The end of the session gave me serious pause, however, when a member of the audience asked whether any of the evaluators might use the GIIRS system coming out of the impact investing world to rate nonprofit impact. Ken Berger admitted he wasn’t familiar with GIIRS and Tim Ogden of GiveWell said he was skeptical of social return on investment (SROI) calculations in general. Again, my point that the philanthropic and impact investing worlds aren’t communicating and collaborating becomes apparent. Wouldn’t that be amazing if impact in both the philanthropic and impact investing worlds could be measured in a comparable way? That would be truly innovative!

So, although Day 2 of SoCap provided much more conversation and examples of how the philanthropic and government capital markets are evolving, there is still much work to be done to bring both capital fully into the social capital market. Perhaps at SoCap 2011?

Photo Credit: Markets for Good

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About the Author: Nell Edgington is President of Social Velocity (, a management consulting firm leading nonprofits to greater social impact and financial sustainability. Social Velocity helps nonprofits grow their programs, bring more money in the door, and use resources more effectively. For more information, check out Social Velocity consulting services and clients.

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4 Comments to Socap Day 2: Unlocking the Nonprofit Capital Space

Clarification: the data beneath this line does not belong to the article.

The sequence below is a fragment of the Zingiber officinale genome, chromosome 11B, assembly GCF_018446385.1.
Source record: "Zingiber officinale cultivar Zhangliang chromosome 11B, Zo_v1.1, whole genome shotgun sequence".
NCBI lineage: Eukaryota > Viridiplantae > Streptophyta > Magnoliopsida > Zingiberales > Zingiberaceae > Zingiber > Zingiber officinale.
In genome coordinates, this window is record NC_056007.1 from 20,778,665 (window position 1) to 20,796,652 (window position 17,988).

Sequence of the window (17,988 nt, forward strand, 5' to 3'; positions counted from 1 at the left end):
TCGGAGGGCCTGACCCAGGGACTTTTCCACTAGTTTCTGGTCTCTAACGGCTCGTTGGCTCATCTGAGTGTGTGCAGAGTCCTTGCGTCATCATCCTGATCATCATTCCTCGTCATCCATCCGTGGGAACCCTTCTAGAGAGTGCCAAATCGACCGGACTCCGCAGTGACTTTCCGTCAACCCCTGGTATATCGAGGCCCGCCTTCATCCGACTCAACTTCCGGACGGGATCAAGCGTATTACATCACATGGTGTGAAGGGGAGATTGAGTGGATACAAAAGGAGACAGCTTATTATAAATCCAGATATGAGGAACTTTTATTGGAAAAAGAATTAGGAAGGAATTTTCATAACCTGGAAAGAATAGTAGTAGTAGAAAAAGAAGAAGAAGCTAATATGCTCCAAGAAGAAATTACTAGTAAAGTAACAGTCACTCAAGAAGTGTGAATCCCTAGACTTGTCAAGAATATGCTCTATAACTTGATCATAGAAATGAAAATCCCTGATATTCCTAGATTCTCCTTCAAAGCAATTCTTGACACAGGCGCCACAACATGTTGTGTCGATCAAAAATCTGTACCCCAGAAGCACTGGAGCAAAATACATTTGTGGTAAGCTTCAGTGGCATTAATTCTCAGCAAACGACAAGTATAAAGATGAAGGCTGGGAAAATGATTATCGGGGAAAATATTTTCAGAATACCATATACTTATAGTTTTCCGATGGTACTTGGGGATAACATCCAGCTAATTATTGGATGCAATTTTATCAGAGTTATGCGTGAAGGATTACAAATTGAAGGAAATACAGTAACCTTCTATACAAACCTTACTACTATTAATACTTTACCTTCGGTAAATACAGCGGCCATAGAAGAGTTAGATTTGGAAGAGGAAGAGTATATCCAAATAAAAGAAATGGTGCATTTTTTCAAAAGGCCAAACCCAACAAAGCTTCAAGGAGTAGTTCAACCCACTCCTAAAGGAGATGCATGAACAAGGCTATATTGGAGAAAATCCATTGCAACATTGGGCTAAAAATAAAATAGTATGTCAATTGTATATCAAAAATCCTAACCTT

[…] This post was mentioned on Twitter by changefeed, Nell Edgington. Nell Edgington said: Day 2 of #SoCap10 moved to unlock philanthropic capital, but there is still work to do: #nonprofit […]

[…] their assessment systems with IRIS and GIIRS left many of us concerned (see Nell Edgington’s post on Socap Day 2; it was also a point raised through Twitter after the presentation). GiveWell remains pretty […]

Magnus Young
October 11, 2010

Measuring impact in a standardised way across both for-profit impact investing and non-profit charitable work is not a problem in my view.

GIIRS is great for what it is aiming to do, and it is quite clear that it is responding to a marked demand – notably from impact investors. However, it may not be suitable for rating all types of entities, and it is quite rigid in terms of what it measures.

SROI can be used in both sectors, though I understand the reluctance to rely on it given current lack of standardisation (despite MANY actors claiming they are in the process of standardising a SROI calculation tool – see also REDF’s contribution at SoCap10). SROI is also problematic in that certain types of impact are readily converted into large pecuniary measures (e.g. climate change prevention), whereas other impacts are harder to assess in monetary terms (e.g. public campaigning/advocacy). Finally, there is clearly a danger that over-reliance on SROI a tool for comparing and distinguishing between different entities based on monetary valuation of their impact could channel funding to the first category at a cost to the latter category.

In my mind, the best current initiative is IRIS as an underlying standardised reporting language, permitting overlay of different impact measurement methodologies as need be. The latest version of IRIS, now on the GIIN websites, is truly a great effort towards adequate output/outcome reporting for both non-profit and for-profit entities. Based on IRIS data, you can then do your GIIRS if that’s what you want, or an SROI based on these data, or compare bespoke indicators of activity and implied impact as you see fit.

Nell Edgington
October 11, 2010


Thanks for a really helpful framing of this issue. It may be that IRIS is the way to start to connect the nonprofit and impact investing measures of impact. Although I’m still holding out hope that the final comparison of impact could be somewhat parallel in the nonprofit and impact investing sectors, if not GIIRS, then maybe with a new, yet to be developed, tool. It remains to be seen, but much work yet to do.